International Society for History, Philosophy, and Social Studies of Biology

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TUESDAY, JULY 7  /  09:00 - 10:30  /  DS-R520
Organized session / standard talks
The use and abuse of function concepts in genomics

Stefan Linquist (University of Guelph, Canada)

The field of genomics is actively engaged in a philosophical debate over the appropriate use of function concepts. The catalyst for this debate was a widely publicized finding by the ENCODE research consortium. In 2012, ENCODE announced that over 80% of the human genome has a biochemical function. The popular media quickly seized on this finding, claiming that the “myth” of junk DNA had been overturned. Almost immediately, these claims drew fierce criticism from some of the world’s leading molecular biologists. They challenged ENCODE’s definition of “function” and accused them of exploiting an ambiguity in this term in order to exaggerate the significance of their research. This session will explore three dimensions of this debate. Dr Gregory will place the recent ENCODE controversy into historical context, arguing that there is a long tradition of abuse surrounding the function/junk distinction . Dr Doolittle will provide an play-by-play account of the ENCODE controversy, identifying what he takes to be at issue in this debate. Dr Linquist will discuss some of the philosophical implications of this debate, focusing on whether causal role functions are overly permissive.

Junk and the genome

T. Ryan Gregory (University of Guelph, Canada)

It has been known for more than 60 years that the amount of DNA in the genome bears no relation to the complexity of the organism in which it is found or the number of protein-coding genes which it contains. Once considered paradoxical, this discrepancy between genome size and gene number is explained by the massive quantity of non-coding DNA in most animal and plant genomes. If media reports, anti-evolutionists, and the authors of many scientific papers are to be believed, this non-coding majority has long been dismissed as useless “junk”, and only now is its potential biological significance being considered. But is this characterization accurate? And what is the current state of knowledge regarding so-called “junk DNA”? In this seminar, I will present historical and conceptual background to this topic and will address the most common misconceptions about the biology of “junk DNA”. In broader terms, this seminar will examine the importance of properly acknowledging the history of scientific research, the dangers of scientific hype, and the standards of evidence necessary for ascribing “function” to biological features.

The ENCODE kerfuffle

W. Ford Doolittle (Dalhousie University, Canada)

The publication in Nature, in September 2012, of a flurry of papers describing results form the well-funded ENCODE (Encyclopedia of DNA Elements) megaproject drew much attention in the popular press and scientific/philosophical literature. The upset was caused by ENCODE’s claim to have debunked the notion that much of our DNA is “junk” (that is, not expressed in phenotype, or at least not in phenotype within the purview of natural selection.) Two philosophical issues, not often seen as such by practicing molecular and genomic biologists, are at stake. The first is adapationism – the common belief that every base in DNA is somehow accountable to selection. The second is conflation of causal role and selected effect conceptions of biological “function”. Although the history of debate around these is long and rich, ENCODE investigators seem ignorant of it. Some simple thought experiments involving C-value (DNA content per haploid genome) tell us that unless we humans are very special, not only in the eyes of God but of Natural Selection, our genomes must be very “junky.” An alternative is to regard “function” as diffusible, spreading to engage all of its potential genomic determinants. I will discuss both, and possible reasons for the apparent obtuseness of the ENCODE consortium and Nature magazine, a principle supporter.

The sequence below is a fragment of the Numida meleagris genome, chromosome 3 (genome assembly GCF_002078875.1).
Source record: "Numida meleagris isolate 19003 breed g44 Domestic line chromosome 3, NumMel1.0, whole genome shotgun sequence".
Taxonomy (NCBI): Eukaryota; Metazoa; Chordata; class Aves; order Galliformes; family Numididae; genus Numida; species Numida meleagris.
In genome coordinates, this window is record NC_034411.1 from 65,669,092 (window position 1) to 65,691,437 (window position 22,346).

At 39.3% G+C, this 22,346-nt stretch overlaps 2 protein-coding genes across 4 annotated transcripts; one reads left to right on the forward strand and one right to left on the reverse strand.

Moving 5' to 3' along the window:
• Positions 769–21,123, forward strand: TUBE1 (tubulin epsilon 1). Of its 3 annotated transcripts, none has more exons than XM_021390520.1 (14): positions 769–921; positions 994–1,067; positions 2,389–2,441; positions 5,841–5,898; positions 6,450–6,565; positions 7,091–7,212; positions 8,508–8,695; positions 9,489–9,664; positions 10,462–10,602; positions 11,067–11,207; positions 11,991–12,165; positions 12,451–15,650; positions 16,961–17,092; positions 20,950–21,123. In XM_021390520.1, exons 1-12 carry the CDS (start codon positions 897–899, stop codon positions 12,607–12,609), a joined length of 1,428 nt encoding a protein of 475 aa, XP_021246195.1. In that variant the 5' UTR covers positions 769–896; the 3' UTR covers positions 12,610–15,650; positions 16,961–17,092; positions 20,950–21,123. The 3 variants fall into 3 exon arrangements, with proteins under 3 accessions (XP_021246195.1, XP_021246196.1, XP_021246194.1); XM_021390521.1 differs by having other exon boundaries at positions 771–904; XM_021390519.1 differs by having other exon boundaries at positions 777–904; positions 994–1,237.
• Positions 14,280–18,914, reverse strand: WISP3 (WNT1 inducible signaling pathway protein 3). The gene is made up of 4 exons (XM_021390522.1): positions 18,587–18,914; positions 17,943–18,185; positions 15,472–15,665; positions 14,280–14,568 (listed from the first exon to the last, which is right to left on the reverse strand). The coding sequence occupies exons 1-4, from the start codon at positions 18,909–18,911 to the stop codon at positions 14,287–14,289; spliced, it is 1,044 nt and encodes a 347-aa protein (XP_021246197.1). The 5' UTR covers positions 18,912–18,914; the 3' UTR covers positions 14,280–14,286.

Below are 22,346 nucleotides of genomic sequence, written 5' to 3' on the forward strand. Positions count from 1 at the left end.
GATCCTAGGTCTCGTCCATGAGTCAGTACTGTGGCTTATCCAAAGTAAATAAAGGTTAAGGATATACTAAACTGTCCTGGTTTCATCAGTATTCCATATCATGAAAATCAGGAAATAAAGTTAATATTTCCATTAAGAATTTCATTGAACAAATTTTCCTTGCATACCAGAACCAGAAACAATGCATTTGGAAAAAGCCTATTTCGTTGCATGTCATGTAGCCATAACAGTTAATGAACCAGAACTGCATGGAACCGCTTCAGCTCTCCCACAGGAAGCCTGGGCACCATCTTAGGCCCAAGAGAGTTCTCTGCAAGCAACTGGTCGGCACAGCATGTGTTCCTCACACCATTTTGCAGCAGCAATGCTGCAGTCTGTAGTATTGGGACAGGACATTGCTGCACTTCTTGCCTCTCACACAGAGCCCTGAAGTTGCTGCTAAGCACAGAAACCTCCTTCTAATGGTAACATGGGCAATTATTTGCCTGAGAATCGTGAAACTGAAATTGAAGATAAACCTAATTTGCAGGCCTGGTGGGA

How best to reform function-talk in genomics?

Stefan Linquist (University of Guelph, Canada)

Until recently, debates about the nature of biological function have transpired primarily across the pages of philosophical journals. The near-consensus in philosophy is a form of pluralism: both selected effect (SE) and causal role (CR) function-concepts are employed in biological explanation. However, the recent controversy surrounding the ENCODE project has drawn molecular biologists into the function debate. Interestingly, many of them do not recognize the CR concept as legitimate. The problem is that CR functions are too permissive, allowing for “bizarre outcomes” as one molecular biologist recently put it. This retreat to the perceived legitimacy of SE functions is motivated by ENCODE’s abuse of the CR concept. Does it go too far? This paper will assess three alternative proposals for reforming function-talk in genomics. One option is to abandon CR functions altogether and use “function” exclusively for elements with selected effects. A second strategy limits the kinds of investigator-interests that can legitimately motivate a CR functional analysis. A third strategy (most preferable, I think) is to restrict CR functional analysis to certain types of system. I argue that highly cohesive systems, in which the functional components are proper parts of the systems whose capacities they explain, are most conducive to CR analysis. The further one gets from this ideal, the less useful CR analysis becomes. Recent developments in whole genome biology suggest that the majority of DNA in the genome is indeed far from this ideal.